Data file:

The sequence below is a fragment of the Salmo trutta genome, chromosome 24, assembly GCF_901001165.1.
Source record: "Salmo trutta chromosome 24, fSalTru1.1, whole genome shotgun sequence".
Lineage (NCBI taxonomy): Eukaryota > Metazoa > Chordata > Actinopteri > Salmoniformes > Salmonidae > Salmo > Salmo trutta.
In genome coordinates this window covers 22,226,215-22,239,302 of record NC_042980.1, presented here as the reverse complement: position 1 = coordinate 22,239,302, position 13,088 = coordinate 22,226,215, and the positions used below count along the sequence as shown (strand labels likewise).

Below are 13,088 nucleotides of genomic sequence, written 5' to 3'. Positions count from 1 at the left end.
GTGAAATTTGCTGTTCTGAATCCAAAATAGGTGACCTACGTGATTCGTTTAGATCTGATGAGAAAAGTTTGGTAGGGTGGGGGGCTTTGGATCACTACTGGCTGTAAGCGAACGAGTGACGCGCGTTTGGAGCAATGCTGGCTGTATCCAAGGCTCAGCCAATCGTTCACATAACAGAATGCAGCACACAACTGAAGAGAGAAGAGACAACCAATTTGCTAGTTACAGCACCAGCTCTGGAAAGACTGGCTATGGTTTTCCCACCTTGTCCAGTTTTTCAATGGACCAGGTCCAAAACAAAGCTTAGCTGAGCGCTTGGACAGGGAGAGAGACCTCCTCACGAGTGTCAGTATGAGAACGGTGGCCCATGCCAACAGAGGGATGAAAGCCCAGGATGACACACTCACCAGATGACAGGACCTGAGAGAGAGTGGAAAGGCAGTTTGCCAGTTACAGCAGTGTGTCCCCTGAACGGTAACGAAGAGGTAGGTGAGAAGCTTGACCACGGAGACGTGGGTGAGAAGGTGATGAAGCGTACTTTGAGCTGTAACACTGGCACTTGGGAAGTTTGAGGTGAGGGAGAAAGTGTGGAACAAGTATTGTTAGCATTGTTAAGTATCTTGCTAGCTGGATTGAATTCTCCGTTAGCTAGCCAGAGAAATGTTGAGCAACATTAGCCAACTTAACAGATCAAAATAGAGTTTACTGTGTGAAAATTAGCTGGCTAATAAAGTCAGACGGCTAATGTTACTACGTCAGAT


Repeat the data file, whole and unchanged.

The sequence below is a fragment of the Salmo trutta genome, chromosome 24, assembly GCF_901001165.1.
Source record: "Salmo trutta chromosome 24, fSalTru1.1, whole genome shotgun sequence".
Lineage (NCBI taxonomy): Eukaryota > Metazoa > Chordata > Actinopteri > Salmoniformes > Salmonidae > Salmo > Salmo trutta.
In genome coordinates this window covers 22,226,215-22,239,302 of record NC_042980.1, presented here as the reverse complement: position 1 = coordinate 22,239,302, position 13,088 = coordinate 22,226,215, and the positions used below count along the sequence as shown (strand labels likewise).

Below are 13,088 nucleotides of genomic sequence, written 5' to 3'. Positions count from 1 at the left end.
GTGAAATTTGCTGTTCTGAATCCAAAATAGGTGACCTACGTGATTCGTTTAGATCTGATGAGAAAAGTTTGGTAGGGTGGGGGGCTTTGGATCACTACTGGCTGTAAGCGAACGAGTGACGCGCGTTTGGAGCAATGCTGGCTGTATCCAAGGCTCAGCCAATCGTTCACATAACAGAATGCAGCACACAACTGAAGAGAGAAGAGACAACCAATTTGCTAGTTACAGCACCAGCTCTGGAAAGACTGGCTATGGTTTTCCCACCTTGTCCAGTTTTTCAATGGACCAGGTCCAAAACAAAGCTTAGCTGAGCGCTTGGACAGGGAGAGAGACCTCCTCACGAGTGTCAGTATGAGAACGGTGGCCCATGCCAACAGAGGGATGAAAGCCCAGGATGACACACTCACCAGATGACAGGACCTGAGAGAGAGTGGAAAGGCAGTTTGCCAGTTACAGCAGTGTGTCCCCTGAACGGTAACGAAGAGGTAGGTGAGAAGCTTGACCACGGAGACGTGGGTGAGAAGGTGATGAAGCGTACTTTGAGCTGTAACACTGGCACTTGGGAAGTTTGAGGTGAGGGAGAAAGTGTGGAACAAGTATTGTTAGCATTGTTAAGTATCTTGCTAGCTGGATTGAATTCTCCGTTAGCTAGCCAGAGAAATGTTGAGCAACATTAGCCAACTTAACAGATCAAAATAGAGTTTACTGTGTGAAAATTAGCTGGCTAATAAAGTCAGACGGCTAATGTTACTACGTCAGAT